Dutch designers Jeroen van den Bosand and Davy Landman have created a working LEGO computer, a machine based on the Turing Machine Theory of 1936. The theory was formed by Alan Turing, an English mathematician who is considered the "father of computer science and artificial intelligence," as the site for the 'Turings Erfenis' Exhibit, where the LEGO computer is currently on display, states.
The LEGO computer was made in celebration of what would be Turing's 100th birthday on June 23. The modern machine uses toy blocks to symbolically represent Turing's theory, which delineates how all computers are based on fundamental operative concepts. According to PSFK, the LEGO computer differs from the original Turing computer in that the modern counterpart has only 32 positions of tape.
LEGO Computer is a Physical Manifestation of the Turing Machine Theory
1. Lego-based Computing - Designing functional computers using LEGO blocks as a physical manifestation of computing theories, thereby providing a cheaper and more creative way to learn computer science.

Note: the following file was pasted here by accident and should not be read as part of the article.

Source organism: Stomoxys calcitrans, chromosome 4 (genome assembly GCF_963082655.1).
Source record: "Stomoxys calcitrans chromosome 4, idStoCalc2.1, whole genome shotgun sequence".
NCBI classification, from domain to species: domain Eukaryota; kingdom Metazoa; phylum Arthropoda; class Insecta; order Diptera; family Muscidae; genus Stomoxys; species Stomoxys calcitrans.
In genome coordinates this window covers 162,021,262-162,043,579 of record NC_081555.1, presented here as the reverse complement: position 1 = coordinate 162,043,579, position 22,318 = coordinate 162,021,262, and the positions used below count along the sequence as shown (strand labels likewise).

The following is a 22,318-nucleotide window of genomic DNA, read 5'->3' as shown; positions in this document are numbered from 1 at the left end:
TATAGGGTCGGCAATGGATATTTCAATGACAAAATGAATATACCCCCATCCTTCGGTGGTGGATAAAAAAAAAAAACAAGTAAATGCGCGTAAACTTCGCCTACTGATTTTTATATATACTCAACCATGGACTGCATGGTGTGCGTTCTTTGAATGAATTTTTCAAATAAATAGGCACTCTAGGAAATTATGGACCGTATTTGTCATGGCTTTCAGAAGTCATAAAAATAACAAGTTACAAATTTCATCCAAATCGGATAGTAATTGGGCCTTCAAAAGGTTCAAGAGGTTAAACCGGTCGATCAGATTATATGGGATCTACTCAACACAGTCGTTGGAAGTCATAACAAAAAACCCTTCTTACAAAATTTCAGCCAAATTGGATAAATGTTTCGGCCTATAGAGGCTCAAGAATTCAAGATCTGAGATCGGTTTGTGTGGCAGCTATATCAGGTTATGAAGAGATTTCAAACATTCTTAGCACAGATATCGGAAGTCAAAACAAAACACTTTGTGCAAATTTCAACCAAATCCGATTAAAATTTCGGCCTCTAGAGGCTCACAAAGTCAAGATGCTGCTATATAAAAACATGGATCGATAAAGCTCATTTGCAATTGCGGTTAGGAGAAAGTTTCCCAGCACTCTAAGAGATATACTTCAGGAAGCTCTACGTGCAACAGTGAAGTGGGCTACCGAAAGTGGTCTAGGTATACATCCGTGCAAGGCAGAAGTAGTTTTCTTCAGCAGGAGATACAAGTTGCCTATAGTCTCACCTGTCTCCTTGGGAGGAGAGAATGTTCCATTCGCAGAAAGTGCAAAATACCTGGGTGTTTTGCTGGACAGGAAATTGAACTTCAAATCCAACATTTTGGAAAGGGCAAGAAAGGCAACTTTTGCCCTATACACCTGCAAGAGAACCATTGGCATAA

2. Toy-based Learning - Using toys as tools for learning complex concepts, such as computer science, to make education more enjoyable and interactive for young learners.
3. Turing Machine Theory Applications - Exploring and applying Turing Machine Theory in modern technology, such as cloud computing and virtualization, to create more efficient and effective systems.
1. Education - Developing educational toys that can improve teaching methods, making learning more fun for children and students.
2. Computing and Hardware - Collaborating with toy manufacturers to produce functional computers that democratize technology and inspire creativity with a focus on sustainability.
3. Technology - Creating more efficient technology systems, such as cloud computing and virtualization, that are based on the principles of Turing Machine Theory to optimize performance and reduce costs.